I didn't want to see him or talk to him or do anything. So I would I would go to my bedroom and lock myself in there and watch either reruns Tonight Live or Saturday Night Live on Saturdays. And I would just dream of being on that show and and wanted to hang out. And then I would do what everybody every kid did was go back to school on Monday and imitate, imitate Billy Crystal. Imitating Lorenzo Right. Imitate Marty short imitating anybody you know.


Well, I'm just just popped in my head. That might be interesting to your listener. Is that you.


I'm that I'm going to add an S I'm going to make good I'm going to make that. If it cost me ten thousand dollars, I'm going to add an ass to that listener.


OK, so is that Conan O'Brien? Actually, when I finally got my dream come true to host Saturday Night Live helped me write my monologue.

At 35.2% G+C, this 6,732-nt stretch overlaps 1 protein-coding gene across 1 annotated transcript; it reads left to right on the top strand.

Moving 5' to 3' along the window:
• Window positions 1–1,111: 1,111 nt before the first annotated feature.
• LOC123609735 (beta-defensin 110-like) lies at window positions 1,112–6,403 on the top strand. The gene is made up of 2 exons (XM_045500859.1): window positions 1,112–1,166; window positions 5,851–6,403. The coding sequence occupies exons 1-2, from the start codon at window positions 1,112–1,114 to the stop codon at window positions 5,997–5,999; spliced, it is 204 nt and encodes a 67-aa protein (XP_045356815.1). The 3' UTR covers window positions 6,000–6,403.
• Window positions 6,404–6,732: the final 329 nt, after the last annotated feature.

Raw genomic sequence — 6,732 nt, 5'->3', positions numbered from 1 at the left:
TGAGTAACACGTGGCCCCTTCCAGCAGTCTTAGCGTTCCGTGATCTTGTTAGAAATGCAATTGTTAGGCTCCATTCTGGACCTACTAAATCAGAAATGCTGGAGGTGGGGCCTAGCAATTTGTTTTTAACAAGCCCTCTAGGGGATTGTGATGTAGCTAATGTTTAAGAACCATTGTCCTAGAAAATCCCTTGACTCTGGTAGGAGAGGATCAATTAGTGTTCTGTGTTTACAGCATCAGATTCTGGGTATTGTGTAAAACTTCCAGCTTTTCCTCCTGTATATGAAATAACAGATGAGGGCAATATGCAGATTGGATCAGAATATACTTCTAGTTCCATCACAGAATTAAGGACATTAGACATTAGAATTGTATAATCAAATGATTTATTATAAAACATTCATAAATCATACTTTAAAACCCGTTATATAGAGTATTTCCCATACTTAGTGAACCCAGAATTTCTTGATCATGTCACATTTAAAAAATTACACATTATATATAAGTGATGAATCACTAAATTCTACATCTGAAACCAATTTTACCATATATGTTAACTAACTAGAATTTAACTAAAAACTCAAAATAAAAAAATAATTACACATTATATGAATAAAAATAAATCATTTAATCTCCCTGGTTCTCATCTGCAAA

I remember this. And the funny thing is I was not a writer at CERN alive when I did it. It was when I was it was years and doing the late night show. Right. And hopped over there to say hello because I was such a big fan.


I was. And I lost you around two thousand six. I think I lost you. Yeah, I did one bit. You didn't like it. You were at your ass. I walked over there, you were so kind.


And I said, I'm having trouble with the angle of a band. You were like it was this piano bit where I came out to play the piano and I think it was you and or together. Make sure who's also brilliant came up with the Beethoven thing where I got that it and then in between I would do some crazy thing like shave.


And you said, why don't you solve a Rubik's Cube? And so I went that ended up and I solved a Rubik's Cube that I did that and I don't anticipate doing it was really, really funny. And you never it was never paid. No. Again. You went around the Writers Guild to America. I cannot take responsibility for your business manager practices. So, you know. Well, two things I want to say, first of all. So how crazy is that, that you grow up watching it live and that is your escape and then you get to walk through the doors?


It's impossible not to think life is magical. Absolutely. Wait a minute. I prayed to this false idol, to television, and then somehow I went into it.